Then he called the crowd to him along with his disciples and said: “Whoever wants to be my disciple must deny themselves and take up their cross and follow me.
There’s an old hymn called I Surrender All, which is what Jesus meant when He said His followers must deny themselves and take up their cross and follow Him.
When I was young, I called myself a Christian, but I never thought of myself as a disciple. I figured that disciples were Jesus’ earliest followers. And I never thought Christianity required giving up anything.
Well, as was the case with many of my early notions about Christianity, I was wrong. Disciples are for today and there is self-denial involved in following Christ.
I learned that calling yourself a Christian does not mean you ARE a Christian. I also discovered that Christianity is not handed down or inherited from our parents. The Weirich family surname was a given. Their Christian faith was not. That’s a choice only I could make.
There’s more to becoming a Christian than just believing. “Even the demons believe…” (James 2:18) James made that statement in the context of works that give evidence of faith. Those works are the self-denial and taking up the cross to which Jesus refers.
To be a Christian is to be surrendered and committed to Christ, believing not only in Him but willingly following His guidance for life, which comes through His word and the indwelling Holy Spirit. It’s not a part-time job for extra Brownie points with God, but a full-time commitment to live for the One who saved you.
So what does it mean to deny self? Self-denial is an act of love. The greatest example of self-denial is Christ giving His life for us. His motivation was love. “Greater love has no one than this: to lay down one’s life for one’s friends.” (John 15:13)
It took marriage and having children for me to understand the power of love in acts of self-denial. Those feelings of self-denial rooted in the power of love can lead to a willingness to trade places with a suffering child. Have you ever heard a mother say, “I would trade places with her if I could,” in reference to her sick child. I believe people who make those statements are just saying it because it sounds good, but it’s something they sincerely mean.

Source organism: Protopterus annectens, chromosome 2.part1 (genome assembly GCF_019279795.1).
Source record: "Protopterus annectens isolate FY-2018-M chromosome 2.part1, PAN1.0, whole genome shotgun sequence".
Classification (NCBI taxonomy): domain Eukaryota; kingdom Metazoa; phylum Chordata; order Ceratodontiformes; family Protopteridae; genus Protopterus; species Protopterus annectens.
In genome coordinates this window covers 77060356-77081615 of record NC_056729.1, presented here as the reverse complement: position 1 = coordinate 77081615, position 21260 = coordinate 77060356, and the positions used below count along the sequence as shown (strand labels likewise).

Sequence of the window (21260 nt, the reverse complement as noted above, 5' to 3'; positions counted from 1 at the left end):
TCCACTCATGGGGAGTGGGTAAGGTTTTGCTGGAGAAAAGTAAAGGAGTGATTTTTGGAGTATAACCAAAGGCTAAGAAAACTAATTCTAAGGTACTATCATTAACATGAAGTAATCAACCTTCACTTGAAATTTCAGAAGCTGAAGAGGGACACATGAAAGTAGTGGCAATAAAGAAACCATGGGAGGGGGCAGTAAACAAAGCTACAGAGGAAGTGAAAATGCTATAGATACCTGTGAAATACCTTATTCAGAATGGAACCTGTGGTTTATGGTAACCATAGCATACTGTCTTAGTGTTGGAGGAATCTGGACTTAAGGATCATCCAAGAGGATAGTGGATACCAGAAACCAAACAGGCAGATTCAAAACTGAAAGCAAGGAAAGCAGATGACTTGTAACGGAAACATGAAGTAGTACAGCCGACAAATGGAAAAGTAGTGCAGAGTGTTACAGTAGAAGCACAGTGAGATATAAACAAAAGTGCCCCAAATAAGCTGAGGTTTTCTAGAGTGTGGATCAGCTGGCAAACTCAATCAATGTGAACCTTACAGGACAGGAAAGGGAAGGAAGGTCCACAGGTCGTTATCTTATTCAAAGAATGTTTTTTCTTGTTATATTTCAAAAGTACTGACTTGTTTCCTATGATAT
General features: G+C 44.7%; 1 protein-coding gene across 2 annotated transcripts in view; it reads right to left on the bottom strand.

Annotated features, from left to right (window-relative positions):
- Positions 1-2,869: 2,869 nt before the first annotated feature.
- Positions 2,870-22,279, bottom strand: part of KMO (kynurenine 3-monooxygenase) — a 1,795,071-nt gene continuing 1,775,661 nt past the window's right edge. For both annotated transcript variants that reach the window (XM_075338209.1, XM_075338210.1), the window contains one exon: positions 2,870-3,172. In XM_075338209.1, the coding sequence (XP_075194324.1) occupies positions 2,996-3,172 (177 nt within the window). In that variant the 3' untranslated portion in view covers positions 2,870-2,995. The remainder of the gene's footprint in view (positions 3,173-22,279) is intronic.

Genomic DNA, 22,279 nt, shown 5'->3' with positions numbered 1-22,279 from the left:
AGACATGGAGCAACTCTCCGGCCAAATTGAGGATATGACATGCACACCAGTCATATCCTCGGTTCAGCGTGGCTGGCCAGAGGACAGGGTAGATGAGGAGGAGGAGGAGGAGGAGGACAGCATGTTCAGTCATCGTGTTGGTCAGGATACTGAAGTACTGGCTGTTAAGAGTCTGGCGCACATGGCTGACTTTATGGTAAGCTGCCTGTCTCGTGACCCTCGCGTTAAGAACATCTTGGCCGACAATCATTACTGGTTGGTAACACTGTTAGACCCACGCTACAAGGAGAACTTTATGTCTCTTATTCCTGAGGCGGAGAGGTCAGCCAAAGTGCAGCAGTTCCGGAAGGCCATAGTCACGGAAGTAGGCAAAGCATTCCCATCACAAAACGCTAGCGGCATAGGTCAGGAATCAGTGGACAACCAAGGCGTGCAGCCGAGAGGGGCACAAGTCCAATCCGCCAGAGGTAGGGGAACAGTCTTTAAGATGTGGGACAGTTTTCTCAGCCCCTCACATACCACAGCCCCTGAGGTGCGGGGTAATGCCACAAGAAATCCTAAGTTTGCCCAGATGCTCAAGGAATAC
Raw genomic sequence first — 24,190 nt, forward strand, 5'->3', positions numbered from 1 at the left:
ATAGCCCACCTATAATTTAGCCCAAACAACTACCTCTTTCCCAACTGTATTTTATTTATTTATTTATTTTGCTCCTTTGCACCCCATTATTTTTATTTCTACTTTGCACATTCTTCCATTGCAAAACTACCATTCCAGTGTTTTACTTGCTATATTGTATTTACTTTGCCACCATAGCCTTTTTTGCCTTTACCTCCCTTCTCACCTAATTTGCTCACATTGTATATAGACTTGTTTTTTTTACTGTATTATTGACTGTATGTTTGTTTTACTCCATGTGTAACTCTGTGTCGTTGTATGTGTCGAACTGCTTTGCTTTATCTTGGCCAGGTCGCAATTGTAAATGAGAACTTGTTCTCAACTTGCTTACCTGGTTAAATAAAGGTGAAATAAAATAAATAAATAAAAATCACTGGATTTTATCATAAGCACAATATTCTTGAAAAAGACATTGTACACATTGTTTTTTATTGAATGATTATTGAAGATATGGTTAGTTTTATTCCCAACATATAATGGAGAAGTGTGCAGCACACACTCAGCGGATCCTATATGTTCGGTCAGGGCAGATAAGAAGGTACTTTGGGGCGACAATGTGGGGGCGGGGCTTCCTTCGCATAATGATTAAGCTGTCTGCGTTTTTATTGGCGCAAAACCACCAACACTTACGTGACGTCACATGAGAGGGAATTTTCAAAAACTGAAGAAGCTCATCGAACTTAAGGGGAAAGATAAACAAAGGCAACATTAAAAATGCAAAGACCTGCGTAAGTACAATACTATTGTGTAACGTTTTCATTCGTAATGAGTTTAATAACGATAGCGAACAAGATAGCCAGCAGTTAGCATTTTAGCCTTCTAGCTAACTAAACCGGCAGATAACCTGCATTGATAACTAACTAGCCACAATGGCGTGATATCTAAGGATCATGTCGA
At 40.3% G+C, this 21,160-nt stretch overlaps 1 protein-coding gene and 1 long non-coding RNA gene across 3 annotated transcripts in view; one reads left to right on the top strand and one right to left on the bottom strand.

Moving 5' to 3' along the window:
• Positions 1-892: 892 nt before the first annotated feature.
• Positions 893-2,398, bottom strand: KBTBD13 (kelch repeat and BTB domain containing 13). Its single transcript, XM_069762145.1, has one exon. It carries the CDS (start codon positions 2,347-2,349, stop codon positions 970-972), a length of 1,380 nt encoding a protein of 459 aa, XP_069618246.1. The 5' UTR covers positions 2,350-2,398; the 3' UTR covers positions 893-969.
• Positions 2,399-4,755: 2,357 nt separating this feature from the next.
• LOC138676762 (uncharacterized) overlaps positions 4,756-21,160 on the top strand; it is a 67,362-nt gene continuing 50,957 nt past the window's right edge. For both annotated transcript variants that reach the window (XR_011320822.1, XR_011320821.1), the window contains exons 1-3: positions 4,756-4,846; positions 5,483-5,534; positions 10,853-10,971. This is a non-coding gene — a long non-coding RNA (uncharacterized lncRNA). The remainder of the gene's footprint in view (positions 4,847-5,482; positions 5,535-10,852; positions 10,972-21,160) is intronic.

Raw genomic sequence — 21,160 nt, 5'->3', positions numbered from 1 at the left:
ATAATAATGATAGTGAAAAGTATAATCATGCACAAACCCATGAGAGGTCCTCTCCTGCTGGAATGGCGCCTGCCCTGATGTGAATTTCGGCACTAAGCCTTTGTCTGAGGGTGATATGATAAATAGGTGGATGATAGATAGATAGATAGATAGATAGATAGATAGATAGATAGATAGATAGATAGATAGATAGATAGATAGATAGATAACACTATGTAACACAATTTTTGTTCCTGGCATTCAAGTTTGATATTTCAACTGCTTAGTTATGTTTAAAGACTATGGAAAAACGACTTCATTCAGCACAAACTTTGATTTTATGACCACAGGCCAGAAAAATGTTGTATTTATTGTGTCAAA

I recall hearing a father whose son had died in a wreck say, “Oh, if God had only taken me instead of him.”
Self-denial for Christ is not an overwhelming burden for followers of Christ. These are acts of love we give for the head of our forever family.
Any pursuit in life that is worthwhile requires commitment and sacrifice. No telling how many hours I spent in the practice room trying to master the trombone. But I didn’t hate the sacrifice because I loved playing the instrument and wanted to be the best I could be.
Our passions in life drive us, through pain and sacrifice, toward something better. All the more for Christ as we serve Him. He is, after all, worthy of our best.
Have you ever considered why they call plays depicting the crucifixion and resurrection of Christ, Passion Plays? His passion is us — and proven in His act of sacrificial love.
So when Christ said, “Whoever wants to be my disciple must deny themselves and take up their cross and follow me,” He wasn’t asking us to do anything He wasn’t prepared to do for us.
Saving faith isn’t just believing. It’s believing with surrender to the person and the will of Christ.
For more on this topic, check out this article: With Christian Freedom Comes Responsibility
Reprinted from The Forever Notebook, Book 2 (April – June) Get your copy here: Paperback and eBook/Kindle formats.